Alpha Mom Book Club: The Blessing of a Skinned Knee
I admit that I stayed away The Blessing Of A Skinned Knee: Using Jewish Teachings to Raise Self-Reliant Children by Wendy Mogel because I assumed, from the title, that it was an indictment of helicopter parenting. And as a Black Hawk relatively comfortable with the hovering, I did not particularly want to read how skinning knees, an accident wholly preventable if children wear knee pads at all times and also sit quietly and read, is essential to a happy childhood and therefore life.
I may have judged the book by its cover. Fortunately, I finally read it.
The author is a child psychologist who grew increasingly frustrated with her practice. When parents brought their children in for an evaluation, they were often disappointed to hear what Mogel considered to be “good news”. The good news—that their child is within normal limits was received by the parents with disappointment. If the child was basically fine, then there was nothing to fix- no diagnosis, no prescription, no problem to solve. The realization their child was, perhaps, ordinary, was shattering, partly because the daily life with their children was difficult. There were conflicts about food served at dinner time, increasing demands for material goods, lack of respect towards parents, bedtime battles. The children were uncooperative unless absolutely everything had been aligned for them—“protected from any sort of danger, relieved of pressure to perform or take responsibility, and sufficiently stimulated by having lots of fun things to do” at which point they became pleasant. Too bad life doesn’t work like that.
On a personal level, as Mogel became more immersed in Judaism, she found that its tenets spoke to child-rearing in the modern age. The Blessing Of A Skinned Knee is an exploration of such application. Specifically, Mogel suggests that because Judaism sanctifies “the most mundane aspect of there here and now, it teaches us that there is greatness not just in geand and glorious achievements but in our small, everyday efforts and deeds.” Although I am Jewish (and even yeshiva educated) I had no idea that the three main principles of Jewish life are moderation, celebration and sanctification. Mogel’s application of those principles to child-rearing is quite effective.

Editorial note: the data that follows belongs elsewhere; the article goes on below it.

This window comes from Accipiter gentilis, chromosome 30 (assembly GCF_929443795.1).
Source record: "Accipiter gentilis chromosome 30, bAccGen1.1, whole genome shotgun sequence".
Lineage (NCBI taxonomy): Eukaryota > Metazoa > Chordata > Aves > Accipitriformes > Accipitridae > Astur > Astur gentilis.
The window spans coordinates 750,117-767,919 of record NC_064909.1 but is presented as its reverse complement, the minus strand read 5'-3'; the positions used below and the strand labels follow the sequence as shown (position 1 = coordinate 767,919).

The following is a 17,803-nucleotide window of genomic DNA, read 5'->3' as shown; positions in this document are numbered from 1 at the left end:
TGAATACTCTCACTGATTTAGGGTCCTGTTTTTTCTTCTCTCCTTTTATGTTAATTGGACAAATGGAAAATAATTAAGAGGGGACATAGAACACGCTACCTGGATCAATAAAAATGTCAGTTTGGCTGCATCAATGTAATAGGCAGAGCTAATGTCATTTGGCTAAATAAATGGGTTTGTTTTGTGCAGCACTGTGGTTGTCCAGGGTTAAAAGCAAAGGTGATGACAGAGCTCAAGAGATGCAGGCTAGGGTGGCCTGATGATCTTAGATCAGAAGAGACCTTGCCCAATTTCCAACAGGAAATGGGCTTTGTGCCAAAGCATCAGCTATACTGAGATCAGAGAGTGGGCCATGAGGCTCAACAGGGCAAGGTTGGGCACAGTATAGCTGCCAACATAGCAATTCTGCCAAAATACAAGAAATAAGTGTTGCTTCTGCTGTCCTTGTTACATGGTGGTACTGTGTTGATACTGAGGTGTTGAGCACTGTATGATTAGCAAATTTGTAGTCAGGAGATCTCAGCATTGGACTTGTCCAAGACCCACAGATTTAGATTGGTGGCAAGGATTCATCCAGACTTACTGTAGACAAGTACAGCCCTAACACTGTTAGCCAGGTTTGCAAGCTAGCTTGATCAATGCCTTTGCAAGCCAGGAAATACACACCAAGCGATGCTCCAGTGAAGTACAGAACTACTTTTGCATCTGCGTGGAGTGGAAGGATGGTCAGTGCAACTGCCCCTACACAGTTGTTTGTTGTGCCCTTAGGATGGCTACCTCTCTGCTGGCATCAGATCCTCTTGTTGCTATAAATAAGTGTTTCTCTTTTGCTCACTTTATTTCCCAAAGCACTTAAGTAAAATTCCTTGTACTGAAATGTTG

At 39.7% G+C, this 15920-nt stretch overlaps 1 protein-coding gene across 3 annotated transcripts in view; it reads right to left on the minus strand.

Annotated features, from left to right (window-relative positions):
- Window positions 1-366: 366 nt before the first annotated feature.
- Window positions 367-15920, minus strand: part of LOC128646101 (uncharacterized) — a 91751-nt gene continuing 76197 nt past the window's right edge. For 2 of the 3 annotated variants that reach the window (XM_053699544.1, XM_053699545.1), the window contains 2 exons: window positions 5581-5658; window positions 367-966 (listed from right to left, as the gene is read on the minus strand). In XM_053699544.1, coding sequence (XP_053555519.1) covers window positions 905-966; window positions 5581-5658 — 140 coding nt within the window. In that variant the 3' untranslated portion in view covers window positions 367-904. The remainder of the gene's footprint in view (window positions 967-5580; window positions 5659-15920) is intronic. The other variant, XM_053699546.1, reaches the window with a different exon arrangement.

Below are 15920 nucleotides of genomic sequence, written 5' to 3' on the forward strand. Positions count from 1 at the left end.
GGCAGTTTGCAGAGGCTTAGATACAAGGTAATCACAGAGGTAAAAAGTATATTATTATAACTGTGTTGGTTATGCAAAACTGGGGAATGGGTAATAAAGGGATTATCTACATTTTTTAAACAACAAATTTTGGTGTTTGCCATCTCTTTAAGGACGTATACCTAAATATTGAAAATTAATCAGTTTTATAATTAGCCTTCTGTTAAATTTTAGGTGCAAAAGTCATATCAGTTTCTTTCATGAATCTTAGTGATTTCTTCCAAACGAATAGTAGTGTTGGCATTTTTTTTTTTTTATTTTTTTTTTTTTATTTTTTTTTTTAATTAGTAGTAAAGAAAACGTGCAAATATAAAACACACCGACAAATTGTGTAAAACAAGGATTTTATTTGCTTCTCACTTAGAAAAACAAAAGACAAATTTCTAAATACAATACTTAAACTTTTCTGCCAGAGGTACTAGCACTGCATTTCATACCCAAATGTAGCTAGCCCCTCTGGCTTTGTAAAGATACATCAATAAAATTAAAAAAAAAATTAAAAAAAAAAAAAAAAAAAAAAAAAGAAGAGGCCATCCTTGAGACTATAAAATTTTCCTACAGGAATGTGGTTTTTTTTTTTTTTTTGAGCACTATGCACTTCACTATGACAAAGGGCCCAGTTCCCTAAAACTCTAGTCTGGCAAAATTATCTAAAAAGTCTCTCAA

One of the most appealing aspects of Mogel’s book is that it is so smart and well-written that one doesn’t have to be Jewish or have any sort of religious affiliation to subscribe to her methods.
For example, the concept of bigdei kodesh refers to the holy clothing of the high priests, which was meant to elevate them and to give them a status that was distinct and higher than that of everyone else. Translated to parenting, Mogel posits that parents need to elevate their status as being above that of their children, with signs and symbols. This does not come naturally to many modern parents—we (I am definitely including myself in this grouping) see our homes and families as budding democracies, where our children’s thoughts and ideas and preferences are given weight. So much weight sometimes that there is no sense of hierarchy and everything – from mealtime to bedtime to toothbrushing in between becomes a negotiation.
According to Judaism, the purpose of raising ethical children is to “ensure that there will be people here to honor God after we are gone”. Child-rearing, then, is less focused on making the kids feel good and more about making them into good people, part of the larger community. That’s a tall order for those of us focused on rugged individualism.